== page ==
Appeals in the Fair Work Commission

Most appeals in the Fair Work Commission require that as a preliminary obstacle permission to appeal is required and is only capable of being granted if it is in the public interest. This is how the system operates.

“There is no right to appeal and an appeal may only be made with the permission of the

Commission.

[16] By s 400(1), despite s 604(2), the Commission must not grant permission to appeal from

a decision made by the Commission “under this Part” unless the Commission considers that it

is in the public interest to do so. The reference to “this Part” in s 400(1) is to Part 3-2 of the

Act. This appeal is one to which s 400 of the Act applies. The test under s 400 is “a stringent

one.”

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[17] The task of assessing whether the public interest test is met is a discretionary one

involving a broad value judgment.12 The public interest is not satisfied simply by the

identification of error,13 or a preference for a different result.14 In GlaxoSmithKline Australia

Pty Ltd v Makin, a Full Bench of the Commission identified some of the considerations that

may attract the public interest:

“… the public interest might be attracted where a matter raises issues of importance and

general application, or where there is a diversity of decisions at first instance so that

guidance from an appellate court is required, or where the decision at first instance

manifests an injustice, or the result is counter intuitive or that the legal principles applied

appear disharmonious when compared with other recent decisions dealing with similar

matters…”

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[18] It will rarely be appropriate to grant permission to appeal unless an arguable case of

appealable error is demonstrated. This is because an appeal cannot succeed in the absence of an

appealable error.16 However, that the Member at first instance made an error is not necessarily

a sufficient basis for the grant of permission to appeal.

[19] An application for permission to appeal is not a de facto or preliminary hearing of the

appeal. In determining whether permission to appeal should be granted, it is unnecessary and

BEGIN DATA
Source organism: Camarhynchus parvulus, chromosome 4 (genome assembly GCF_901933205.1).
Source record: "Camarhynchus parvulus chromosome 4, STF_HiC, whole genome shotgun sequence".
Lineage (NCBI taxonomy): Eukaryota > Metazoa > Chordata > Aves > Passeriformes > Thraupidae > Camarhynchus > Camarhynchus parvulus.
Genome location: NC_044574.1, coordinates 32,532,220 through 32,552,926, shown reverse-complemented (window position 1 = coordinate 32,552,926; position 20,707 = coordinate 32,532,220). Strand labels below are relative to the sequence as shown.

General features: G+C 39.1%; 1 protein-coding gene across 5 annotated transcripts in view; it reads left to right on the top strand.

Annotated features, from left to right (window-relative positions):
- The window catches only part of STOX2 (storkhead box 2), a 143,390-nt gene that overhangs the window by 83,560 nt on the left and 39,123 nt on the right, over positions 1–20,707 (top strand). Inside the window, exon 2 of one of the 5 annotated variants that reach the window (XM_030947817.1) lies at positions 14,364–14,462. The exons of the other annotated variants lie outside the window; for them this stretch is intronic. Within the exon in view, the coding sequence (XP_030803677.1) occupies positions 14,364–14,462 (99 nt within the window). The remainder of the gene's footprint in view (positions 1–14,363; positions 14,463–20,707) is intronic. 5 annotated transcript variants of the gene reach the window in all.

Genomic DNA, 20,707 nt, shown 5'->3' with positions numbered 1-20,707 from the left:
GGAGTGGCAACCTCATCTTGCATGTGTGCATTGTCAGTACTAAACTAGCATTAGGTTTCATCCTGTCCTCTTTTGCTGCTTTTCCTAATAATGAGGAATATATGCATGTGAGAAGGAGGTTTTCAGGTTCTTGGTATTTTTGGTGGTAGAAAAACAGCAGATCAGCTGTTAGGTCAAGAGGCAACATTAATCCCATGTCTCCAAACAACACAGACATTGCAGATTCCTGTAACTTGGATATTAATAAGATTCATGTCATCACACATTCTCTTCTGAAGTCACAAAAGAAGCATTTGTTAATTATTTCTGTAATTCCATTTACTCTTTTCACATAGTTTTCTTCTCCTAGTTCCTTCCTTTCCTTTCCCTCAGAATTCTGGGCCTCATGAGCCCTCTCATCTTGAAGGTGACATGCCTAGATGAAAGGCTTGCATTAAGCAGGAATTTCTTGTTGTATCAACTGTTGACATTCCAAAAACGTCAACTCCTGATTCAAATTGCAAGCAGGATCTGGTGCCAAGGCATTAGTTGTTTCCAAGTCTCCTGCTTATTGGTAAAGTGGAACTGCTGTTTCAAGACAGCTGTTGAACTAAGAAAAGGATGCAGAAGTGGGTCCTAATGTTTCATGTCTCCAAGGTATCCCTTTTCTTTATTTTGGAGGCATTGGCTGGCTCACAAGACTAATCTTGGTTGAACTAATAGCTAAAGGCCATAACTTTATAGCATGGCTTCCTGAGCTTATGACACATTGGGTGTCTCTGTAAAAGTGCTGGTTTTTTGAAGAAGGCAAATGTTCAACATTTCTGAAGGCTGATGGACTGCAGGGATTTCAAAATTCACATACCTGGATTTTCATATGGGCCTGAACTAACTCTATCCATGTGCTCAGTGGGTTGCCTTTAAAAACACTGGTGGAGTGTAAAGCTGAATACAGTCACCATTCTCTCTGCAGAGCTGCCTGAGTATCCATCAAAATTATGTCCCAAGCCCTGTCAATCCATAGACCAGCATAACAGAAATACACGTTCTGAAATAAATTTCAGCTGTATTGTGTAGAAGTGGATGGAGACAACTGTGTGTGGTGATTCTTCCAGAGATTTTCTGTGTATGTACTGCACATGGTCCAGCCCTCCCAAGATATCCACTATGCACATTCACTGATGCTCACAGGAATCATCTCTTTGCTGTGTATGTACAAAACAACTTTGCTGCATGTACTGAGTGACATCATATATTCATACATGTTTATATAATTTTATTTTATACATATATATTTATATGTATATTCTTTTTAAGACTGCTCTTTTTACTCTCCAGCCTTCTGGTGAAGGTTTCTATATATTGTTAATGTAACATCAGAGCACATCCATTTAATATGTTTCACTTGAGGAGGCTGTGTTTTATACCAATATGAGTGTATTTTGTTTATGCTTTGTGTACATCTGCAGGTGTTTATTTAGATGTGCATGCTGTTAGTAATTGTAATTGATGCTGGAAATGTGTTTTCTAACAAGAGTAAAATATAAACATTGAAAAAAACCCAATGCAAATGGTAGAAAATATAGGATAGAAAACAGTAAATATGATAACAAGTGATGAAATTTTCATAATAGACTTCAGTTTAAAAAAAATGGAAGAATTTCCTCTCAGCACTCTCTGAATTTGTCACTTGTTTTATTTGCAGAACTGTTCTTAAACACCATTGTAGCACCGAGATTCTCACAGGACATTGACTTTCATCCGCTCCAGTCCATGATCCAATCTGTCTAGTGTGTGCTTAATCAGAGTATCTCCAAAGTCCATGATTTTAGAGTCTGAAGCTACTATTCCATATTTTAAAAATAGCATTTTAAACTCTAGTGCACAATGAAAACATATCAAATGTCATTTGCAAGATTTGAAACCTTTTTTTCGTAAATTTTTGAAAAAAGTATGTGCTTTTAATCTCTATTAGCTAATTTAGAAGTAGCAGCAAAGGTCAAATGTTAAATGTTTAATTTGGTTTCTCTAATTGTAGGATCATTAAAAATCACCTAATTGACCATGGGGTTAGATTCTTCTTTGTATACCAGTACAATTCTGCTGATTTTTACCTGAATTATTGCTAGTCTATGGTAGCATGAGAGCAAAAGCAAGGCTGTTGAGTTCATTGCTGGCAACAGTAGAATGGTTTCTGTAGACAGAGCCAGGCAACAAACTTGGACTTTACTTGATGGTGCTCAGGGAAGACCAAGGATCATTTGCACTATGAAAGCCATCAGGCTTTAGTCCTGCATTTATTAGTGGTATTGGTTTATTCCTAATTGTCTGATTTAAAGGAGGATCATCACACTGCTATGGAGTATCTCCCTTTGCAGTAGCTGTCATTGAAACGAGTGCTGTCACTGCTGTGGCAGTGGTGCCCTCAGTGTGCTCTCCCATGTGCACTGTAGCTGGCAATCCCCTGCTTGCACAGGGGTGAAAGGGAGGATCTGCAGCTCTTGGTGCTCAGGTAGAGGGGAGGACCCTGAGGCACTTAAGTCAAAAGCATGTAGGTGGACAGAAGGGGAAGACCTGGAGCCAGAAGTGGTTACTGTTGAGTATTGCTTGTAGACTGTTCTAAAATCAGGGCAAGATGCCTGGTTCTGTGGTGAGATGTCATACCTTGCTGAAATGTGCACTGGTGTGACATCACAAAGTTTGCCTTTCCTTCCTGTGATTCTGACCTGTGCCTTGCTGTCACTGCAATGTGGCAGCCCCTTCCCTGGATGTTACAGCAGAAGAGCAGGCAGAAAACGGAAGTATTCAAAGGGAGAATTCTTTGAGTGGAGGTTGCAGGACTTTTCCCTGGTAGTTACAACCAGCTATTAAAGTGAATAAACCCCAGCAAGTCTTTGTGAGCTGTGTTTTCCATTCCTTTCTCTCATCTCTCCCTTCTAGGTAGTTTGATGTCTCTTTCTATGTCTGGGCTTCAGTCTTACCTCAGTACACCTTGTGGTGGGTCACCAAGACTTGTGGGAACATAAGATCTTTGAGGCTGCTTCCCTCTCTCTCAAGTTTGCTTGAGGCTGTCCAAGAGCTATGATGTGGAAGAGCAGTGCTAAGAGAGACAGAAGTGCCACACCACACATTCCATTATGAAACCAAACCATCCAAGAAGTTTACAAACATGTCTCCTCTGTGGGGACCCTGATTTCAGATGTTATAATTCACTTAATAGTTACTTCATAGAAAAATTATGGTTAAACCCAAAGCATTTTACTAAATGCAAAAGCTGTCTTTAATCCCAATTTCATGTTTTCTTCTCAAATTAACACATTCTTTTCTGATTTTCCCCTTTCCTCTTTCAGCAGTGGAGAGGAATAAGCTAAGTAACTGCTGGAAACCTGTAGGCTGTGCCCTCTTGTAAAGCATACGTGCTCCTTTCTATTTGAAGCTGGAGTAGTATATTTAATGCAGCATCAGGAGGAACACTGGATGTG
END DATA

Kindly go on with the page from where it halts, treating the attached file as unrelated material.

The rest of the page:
inappropriate for the Full Bench to conduct a detailed examination of the grounds of appeal.17

[20] It is well established that an appellate body will not interfere with the factual findings

of a first instance decision-maker unless it is concluded that a finding cannot stand because it

was contrary to incontrovertible facts or uncontradicted testimony, glaringly improbable, or

contrary to compelling inferences.

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[21] Where a finding or conclusion involves the exercise of a discretion, where some latitude

is afforded, an appellate body will also generally not interfere with the conclusions of the

decision-maker. As stated by the High Court in Coal and Allied Operations Pty Ltd v Australian

Industrial Relations Commission:

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““Discretion” is a notion that “signifies a number of different legal concepts”. In general

terms, it refers to a decision-making process in which “no one [consideration] and no

combination of [considerations] is necessarily determinative of the result.” Rather, the

decision-maker is allowed some latitude as to the choice of the decision to be made. The

latitude may be considerable as, for example, where the relevant considerations are

confined only by the subject-matter and object of the legislation which confers the

[2023] FWCFB 182

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discretion. On the other hand, it may be quite narrow where, for example, the decisionmaker is required to make a particular decision if he or she forms a particular opinion or

value judgment.”

(citations omitted)

[22] For there to be legal error, it would need to be shown that the Commissioner acted on a

wrong principle, took into account irrelevant matters, mistook facts,20 or that the outcome is

unreasonable or plainly unjust.21 It is not enough that a different member or an appellant body

might have reached a different conclusion.”

 

Vincent v Roof Safe Pty Ltd – [2023] FWCFB 182 delivered 9 October 2023 per Millhouse DP, Lake DP and Simpson C